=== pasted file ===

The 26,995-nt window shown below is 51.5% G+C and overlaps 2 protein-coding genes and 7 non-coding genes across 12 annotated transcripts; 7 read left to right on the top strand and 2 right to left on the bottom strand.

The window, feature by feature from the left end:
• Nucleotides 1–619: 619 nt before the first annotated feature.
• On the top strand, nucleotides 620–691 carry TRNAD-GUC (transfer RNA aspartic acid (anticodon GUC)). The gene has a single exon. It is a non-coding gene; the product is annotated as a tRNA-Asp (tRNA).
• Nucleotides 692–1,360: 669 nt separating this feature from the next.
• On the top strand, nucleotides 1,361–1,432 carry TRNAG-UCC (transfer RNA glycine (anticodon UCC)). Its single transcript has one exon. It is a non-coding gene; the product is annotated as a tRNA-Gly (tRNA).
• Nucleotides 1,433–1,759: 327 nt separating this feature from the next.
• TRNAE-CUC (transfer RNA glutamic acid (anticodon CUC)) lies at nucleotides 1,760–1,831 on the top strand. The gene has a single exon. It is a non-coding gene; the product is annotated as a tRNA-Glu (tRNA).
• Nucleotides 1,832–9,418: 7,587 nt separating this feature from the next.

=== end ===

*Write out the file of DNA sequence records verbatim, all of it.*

The 26,995-nt window shown below is 51.5% G+C and overlaps 2 protein-coding genes and 7 non-coding genes across 12 annotated transcripts; 7 read left to right on the top strand and 2 right to left on the bottom strand.

The window, feature by feature from the left end:
• Nucleotides 1–619: 619 nt before the first annotated feature.
• On the top strand, nucleotides 620–691 carry TRNAD-GUC (transfer RNA aspartic acid (anticodon GUC)). The gene has a single exon. It is a non-coding gene; the product is annotated as a tRNA-Asp (tRNA).
• Nucleotides 692–1,360: 669 nt separating this feature from the next.
• On the top strand, nucleotides 1,361–1,432 carry TRNAG-UCC (transfer RNA glycine (anticodon UCC)). Its single transcript has one exon. It is a non-coding gene; the product is annotated as a tRNA-Gly (tRNA).
• Nucleotides 1,433–1,759: 327 nt separating this feature from the next.
• TRNAE-CUC (transfer RNA glutamic acid (anticodon CUC)) lies at nucleotides 1,760–1,831 on the top strand. The gene has a single exon. It is a non-coding gene; the product is annotated as a tRNA-Glu (tRNA).
• Nucleotides 1,832–9,418: 7,587 nt separating this feature from the next.